Combining multiple qualitative methods with a collaborative research approach can facilitate exploration of system influences on patient safety in under-researched settings. Triangulation of data collection across time, from a range of roles in different settings, using a combination of research methods, carried out by investigators representing clinical, research and service user perspectives allowed different realities to be explored within the same study and enhanced the credibility of findings. A strong collaboration between academics and ambulance services and PPI representatives was crucial to achieving study aims. Feedback workshops were effective in supporting the verification of findings, as well as providing an opportunity to identify priority areas for intervention and research.

Abbreviations

AS: 

Ambulance service

ED: 

Emergency Department

MaPSaF: 

Manchester Patient Safety Framework

NHS: 

National Health Service

NRES: 

National Research Ethics Service

PPI: 

Patient and public involvement

Declarations

Acknowledgements

The authors would like to thank the ambulance service staff who participated in and assisted with the study. They also thank Peter Mortimer, Deborah Shaw, Chris Newman, Matthew Storey and the Sheffield Emergency Care Forum patient and public involvement team for their assistance in carrying out this research.

Funding

This project is funded by the National Institute for Health Research Health Services and Delivery Research Programme (project number 10/1007/53).

Availability of data and materials

Data sharing is not applicable to this article.

Authors’ contributions

MJ carried out the interview and observation data collection, assisted with collecting focus group data collection, carried out data analysis and was a major contributor in writing the manuscript. R O’H conceived of the study, carried out focus group and workshop data collection, data analysis, and edited the manuscript. EH assisted with recruitment of service users and service user focus group data collection, carried out data analysis and edited the manuscript. AW carried out statistical analysis of workshop data and edited the manuscript. JT, SM, TQ, JS and ANS contributed to the design of the study, provided topic expertise throughout the study and edited the manuscript. All authors read and approved the final manuscript.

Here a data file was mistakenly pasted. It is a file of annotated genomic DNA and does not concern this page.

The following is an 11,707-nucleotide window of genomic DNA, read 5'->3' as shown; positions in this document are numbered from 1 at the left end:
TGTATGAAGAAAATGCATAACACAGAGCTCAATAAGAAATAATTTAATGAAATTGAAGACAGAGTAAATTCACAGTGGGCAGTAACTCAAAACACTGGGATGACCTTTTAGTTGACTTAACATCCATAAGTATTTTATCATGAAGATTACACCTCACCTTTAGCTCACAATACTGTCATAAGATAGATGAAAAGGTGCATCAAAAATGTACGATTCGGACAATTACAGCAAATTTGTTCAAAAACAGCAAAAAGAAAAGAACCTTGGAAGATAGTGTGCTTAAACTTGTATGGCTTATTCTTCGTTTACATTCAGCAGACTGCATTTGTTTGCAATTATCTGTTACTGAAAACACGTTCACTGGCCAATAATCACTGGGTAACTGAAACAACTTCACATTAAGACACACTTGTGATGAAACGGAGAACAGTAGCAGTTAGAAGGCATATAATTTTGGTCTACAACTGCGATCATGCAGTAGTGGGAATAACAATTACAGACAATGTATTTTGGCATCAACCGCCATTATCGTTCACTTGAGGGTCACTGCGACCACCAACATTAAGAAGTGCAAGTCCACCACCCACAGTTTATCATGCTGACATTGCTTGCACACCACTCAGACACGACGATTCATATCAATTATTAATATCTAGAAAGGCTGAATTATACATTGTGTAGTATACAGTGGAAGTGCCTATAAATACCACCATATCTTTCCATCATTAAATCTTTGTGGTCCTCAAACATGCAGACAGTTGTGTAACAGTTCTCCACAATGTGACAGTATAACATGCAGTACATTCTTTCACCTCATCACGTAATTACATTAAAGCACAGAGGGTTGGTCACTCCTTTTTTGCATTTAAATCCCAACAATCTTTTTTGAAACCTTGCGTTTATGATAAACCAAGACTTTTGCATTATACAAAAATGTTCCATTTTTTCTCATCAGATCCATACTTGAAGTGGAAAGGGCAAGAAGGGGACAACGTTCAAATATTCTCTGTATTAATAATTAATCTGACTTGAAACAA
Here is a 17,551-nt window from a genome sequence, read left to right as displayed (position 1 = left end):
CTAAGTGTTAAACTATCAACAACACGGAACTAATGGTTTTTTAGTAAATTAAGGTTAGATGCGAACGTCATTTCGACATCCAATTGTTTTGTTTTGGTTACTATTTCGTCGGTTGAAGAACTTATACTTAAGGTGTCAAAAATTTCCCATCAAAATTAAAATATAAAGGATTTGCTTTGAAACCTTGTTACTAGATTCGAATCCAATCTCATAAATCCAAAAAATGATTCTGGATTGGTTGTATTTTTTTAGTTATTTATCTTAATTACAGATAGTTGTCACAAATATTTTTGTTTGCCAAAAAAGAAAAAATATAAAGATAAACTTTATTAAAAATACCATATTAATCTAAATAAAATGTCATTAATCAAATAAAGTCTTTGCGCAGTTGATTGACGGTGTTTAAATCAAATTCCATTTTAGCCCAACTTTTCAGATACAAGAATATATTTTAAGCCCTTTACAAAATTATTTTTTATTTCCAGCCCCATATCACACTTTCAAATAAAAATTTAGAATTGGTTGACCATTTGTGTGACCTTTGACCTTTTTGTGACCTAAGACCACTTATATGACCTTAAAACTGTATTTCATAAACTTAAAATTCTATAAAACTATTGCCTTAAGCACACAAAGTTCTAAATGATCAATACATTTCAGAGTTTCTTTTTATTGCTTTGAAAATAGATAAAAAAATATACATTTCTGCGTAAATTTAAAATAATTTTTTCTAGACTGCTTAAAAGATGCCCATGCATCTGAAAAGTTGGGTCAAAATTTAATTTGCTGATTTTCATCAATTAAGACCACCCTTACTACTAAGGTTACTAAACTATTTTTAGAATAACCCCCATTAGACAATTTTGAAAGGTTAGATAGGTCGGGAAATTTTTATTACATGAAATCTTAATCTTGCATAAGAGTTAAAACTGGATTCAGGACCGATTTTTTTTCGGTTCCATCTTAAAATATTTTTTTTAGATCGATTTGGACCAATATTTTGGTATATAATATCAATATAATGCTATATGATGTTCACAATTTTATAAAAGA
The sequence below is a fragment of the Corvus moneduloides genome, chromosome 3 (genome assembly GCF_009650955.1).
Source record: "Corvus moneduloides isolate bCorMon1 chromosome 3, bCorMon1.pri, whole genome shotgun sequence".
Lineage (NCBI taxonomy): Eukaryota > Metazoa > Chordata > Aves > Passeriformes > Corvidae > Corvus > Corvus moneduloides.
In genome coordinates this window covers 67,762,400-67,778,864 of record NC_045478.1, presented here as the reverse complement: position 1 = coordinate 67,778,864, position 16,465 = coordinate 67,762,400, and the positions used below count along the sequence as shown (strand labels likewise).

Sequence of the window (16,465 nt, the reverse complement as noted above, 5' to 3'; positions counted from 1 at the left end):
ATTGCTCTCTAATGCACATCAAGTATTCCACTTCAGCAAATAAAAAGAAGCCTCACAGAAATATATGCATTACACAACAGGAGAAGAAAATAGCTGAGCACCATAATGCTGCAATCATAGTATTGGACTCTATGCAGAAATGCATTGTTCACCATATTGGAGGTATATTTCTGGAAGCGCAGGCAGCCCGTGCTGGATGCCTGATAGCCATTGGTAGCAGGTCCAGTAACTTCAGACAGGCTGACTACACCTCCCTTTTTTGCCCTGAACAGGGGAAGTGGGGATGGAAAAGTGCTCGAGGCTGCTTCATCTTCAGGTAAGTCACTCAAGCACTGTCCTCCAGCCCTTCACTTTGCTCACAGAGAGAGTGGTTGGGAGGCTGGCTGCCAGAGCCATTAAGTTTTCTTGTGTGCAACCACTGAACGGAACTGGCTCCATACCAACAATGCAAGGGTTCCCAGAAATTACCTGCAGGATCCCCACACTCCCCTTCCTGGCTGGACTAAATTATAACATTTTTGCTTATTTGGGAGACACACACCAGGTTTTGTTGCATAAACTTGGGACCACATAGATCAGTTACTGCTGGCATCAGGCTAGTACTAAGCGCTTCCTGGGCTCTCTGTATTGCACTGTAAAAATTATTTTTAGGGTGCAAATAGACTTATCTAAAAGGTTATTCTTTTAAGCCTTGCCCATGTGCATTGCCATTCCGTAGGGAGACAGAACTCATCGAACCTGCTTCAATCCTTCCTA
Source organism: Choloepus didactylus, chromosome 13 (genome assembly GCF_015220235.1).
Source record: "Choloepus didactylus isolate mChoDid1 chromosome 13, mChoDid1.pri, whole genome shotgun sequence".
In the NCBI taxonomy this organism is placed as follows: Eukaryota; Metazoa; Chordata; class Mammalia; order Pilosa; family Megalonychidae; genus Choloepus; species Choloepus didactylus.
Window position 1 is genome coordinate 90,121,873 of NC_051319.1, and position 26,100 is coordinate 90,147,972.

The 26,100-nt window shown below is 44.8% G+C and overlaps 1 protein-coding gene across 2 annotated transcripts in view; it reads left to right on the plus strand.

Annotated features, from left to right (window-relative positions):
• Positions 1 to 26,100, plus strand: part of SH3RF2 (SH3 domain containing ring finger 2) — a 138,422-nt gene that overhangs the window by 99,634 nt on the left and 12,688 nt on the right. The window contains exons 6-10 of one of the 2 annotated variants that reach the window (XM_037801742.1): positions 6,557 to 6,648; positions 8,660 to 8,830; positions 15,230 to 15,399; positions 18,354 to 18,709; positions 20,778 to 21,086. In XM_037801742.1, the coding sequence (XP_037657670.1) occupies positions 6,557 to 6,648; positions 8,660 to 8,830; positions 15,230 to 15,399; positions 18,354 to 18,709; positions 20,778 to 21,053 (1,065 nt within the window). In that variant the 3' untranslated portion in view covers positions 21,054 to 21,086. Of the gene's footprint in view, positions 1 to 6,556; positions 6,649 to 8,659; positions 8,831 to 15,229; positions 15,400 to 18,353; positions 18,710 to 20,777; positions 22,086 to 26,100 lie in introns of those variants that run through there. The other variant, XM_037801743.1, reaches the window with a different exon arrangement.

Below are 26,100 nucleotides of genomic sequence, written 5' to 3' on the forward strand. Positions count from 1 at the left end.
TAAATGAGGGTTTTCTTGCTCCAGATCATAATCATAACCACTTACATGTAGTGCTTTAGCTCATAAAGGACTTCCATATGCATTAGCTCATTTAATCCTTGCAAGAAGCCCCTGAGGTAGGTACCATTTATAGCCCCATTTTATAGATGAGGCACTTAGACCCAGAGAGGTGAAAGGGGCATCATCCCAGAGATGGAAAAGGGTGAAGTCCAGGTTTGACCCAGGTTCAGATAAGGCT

Competing interests

The authors declare that they have no competing interests.

Consent for publication

Consent for publication is not applicable to this article.

Ethics approval and consent to participate

We received ethical approval for the research from the University of Sheffield Research Ethics Committee (ScHARR 0530/CAO) and the NRES Committee Yorkshire and Humber—South Yorkshire (12/YH/0327). All participants provided written informed consent prior to participation.

Disclaimer

The views and opinions expressed are those of the authors and do not necessarily reflect those of the HS&DR Programme, NIHR, NHS or the Department of Health.

Open AccessThis article is distributed under the terms of the Creative Commons Attribution 4.0 International License (http://creativecommons.org/licenses/by/4.0/), which permits unrestricted use, distribution, and reproduction in any medium, provided you give appropriate credit to the original author(s) and the source, provide a link to the Creative Commons license, and indicate if changes were made. The Creative Commons Public Domain Dedication waiver (http://creativecommons.org/publicdomain/zero/1.0/) applies to the data made available in this article, unless otherwise stated.

Authors’ Affiliations

(1)
Public Health Section, ScHARR, University of Sheffield
(2)
Sheffield Emergency Care Forum
(3)
Department of Psychology, University of Bath
(4)
Emergency & Urgent Care Research, Health Services Research Section, ScHARR, University of Sheffield
(5)
Emergency Medicine, Health Services Research Section, ScHARR, University of Sheffield
(6)
Centre for Health and Social Care Research, Kingston and St George’s University
(7)
Yorkshire Ambulance Service NHS Trust
(8)
Primary and Prehospital Health Care, Community and Health Research Unit, College of Social Science, University of Lincoln